The Consumers’ Foundation says the nation’s food monitoring has descended into anarchy, citing Top Pot Bakery’s false advertising and Chyuan Shun Food Enterprise Co’s false labeling, as examples of the trend.
After the shock of Top Pot Bakery’s scandal over using artificial flavorings while touting its “all-natural” products, yet another example surfaced with a rice brand, famous for its self-claimed locally grown rice and taking the third-largest market share, found to have its domestically grown rice mixed with cheaper imported rice.
Both the bakery and the food firm have been punished by fines in accordance with the Act Governing Food Sanitation (食品衛生管理法) and the Food Administration Act (糧食管理法), respectively.
However, the NT$180,000 fine levied on the bakery and the NT$200,000 fine on the packaged rice manufacturer are insignificant to the companies enjoying annual revenues exceeding NT$600 million (US$ 20 million) and NT$1 billion, the foundation said.
The foundation on Friday questioned the inapplicability of the Fair Trade Act (公平交易法) in both cases, which would impose a maximum penalty of NT$25 million, 125 times more than the NT$200,000 fine for false advertising.
The punishments indicate the government is giving the two food acts higher priority than the Fair Trade Act, but there is no reason to do so, said the group, adding the punishment imposed by the food safety acts are so light that they fail to constitute an effective deterrent to misconduct by companies packaging the nation’s food.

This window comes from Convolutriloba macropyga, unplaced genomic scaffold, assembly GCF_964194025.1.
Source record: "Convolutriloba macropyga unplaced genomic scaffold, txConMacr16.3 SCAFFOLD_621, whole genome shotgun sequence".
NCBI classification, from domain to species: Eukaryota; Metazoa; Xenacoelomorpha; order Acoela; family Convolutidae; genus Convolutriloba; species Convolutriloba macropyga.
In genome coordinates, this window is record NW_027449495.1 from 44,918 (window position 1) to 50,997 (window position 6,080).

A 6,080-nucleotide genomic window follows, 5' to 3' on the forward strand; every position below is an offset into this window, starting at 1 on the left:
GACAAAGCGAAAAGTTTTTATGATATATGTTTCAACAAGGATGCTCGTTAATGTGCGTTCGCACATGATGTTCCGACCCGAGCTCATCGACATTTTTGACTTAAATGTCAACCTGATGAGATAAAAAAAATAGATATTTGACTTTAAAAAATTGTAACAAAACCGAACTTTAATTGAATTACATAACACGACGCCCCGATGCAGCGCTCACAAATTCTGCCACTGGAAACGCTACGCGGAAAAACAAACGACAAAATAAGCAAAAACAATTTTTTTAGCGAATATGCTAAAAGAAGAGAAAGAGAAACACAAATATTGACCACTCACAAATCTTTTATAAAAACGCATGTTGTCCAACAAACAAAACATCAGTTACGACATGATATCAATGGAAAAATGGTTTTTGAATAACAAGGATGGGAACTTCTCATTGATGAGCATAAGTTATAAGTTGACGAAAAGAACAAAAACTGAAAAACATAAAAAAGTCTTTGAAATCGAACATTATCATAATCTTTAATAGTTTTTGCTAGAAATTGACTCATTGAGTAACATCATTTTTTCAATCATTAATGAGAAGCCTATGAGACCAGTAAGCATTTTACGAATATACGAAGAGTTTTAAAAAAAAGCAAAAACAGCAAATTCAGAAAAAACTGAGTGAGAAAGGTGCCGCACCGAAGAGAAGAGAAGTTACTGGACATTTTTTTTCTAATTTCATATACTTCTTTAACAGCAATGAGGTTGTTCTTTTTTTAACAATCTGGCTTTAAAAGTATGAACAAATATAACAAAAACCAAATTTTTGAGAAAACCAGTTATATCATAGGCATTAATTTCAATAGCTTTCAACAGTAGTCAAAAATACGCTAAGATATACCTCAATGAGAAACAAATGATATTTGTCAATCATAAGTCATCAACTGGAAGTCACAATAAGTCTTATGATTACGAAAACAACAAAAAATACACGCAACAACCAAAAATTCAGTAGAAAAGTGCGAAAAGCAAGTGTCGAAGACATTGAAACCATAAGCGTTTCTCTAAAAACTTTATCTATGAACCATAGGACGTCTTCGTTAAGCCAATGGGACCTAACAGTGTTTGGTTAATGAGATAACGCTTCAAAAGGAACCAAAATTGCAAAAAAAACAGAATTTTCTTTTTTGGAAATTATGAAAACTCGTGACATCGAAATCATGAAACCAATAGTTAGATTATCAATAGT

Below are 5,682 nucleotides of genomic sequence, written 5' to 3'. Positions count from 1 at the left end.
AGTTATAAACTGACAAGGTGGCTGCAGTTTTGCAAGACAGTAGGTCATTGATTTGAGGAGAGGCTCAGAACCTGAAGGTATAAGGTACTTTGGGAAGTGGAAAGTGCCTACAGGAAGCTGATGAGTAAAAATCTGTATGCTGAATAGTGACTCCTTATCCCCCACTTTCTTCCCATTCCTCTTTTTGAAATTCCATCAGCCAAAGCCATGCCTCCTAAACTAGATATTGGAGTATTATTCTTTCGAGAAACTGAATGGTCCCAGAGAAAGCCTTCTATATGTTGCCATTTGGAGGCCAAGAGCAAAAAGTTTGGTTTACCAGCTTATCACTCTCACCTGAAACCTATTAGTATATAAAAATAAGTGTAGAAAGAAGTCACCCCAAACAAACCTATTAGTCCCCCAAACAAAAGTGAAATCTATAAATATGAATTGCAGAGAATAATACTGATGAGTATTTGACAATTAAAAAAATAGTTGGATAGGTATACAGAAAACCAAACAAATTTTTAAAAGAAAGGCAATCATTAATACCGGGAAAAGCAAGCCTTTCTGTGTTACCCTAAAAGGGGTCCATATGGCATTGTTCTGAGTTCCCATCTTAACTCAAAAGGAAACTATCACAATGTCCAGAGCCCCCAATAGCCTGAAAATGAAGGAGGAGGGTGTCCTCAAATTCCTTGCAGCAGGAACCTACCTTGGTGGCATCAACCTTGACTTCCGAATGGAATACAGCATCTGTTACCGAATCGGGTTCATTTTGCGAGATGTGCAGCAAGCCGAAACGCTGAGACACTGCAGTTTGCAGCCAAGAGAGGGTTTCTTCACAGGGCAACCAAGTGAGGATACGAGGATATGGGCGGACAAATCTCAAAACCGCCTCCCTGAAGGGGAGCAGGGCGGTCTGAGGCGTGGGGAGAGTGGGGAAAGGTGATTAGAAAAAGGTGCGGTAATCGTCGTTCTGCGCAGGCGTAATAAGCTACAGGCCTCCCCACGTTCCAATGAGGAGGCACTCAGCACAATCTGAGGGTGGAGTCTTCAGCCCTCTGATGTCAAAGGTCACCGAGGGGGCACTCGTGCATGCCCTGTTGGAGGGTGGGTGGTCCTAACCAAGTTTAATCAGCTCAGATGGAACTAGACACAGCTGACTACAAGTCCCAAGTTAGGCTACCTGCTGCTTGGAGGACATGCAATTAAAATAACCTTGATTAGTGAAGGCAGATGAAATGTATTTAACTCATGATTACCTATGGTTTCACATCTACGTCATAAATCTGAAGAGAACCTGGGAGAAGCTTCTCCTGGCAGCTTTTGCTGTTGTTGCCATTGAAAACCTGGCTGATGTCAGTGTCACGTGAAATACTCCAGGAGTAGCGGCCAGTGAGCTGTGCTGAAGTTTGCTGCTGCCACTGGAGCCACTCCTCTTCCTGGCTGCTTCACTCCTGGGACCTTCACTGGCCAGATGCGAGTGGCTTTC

“The Act Governing Food Sanitation and the Fair Trade Act can both be applied in the bakery’s case of false advertising. It is simply an issue of overlapping laws,” Foundation’s Consumer Reports Magazine publisher Chen Chih-yi (陳智義) said.
The group said the rice enterprise has been mislabeling Taiwanese rice as Vietnamese rice and that there is no provision of the Food Administration Act governing the counterfeiting problem.
Rather, the group says that it is the Act Governing Food Sanitation, with a provision on counterfeited or adulterated food products, that should be applied in the rice enterprise’s case.
The act states that those committing the counterfeiting or adulterating will be fined between NT$60,000 and NT$15 million and “in severe circumstances, the enterprise may be ordered to terminate business, suspend business for a certain period of time, or lose the company registration.”
According to the Agriculture and Food Agency, the rice company has been caught with false labeling and other violations 18 other times in two years.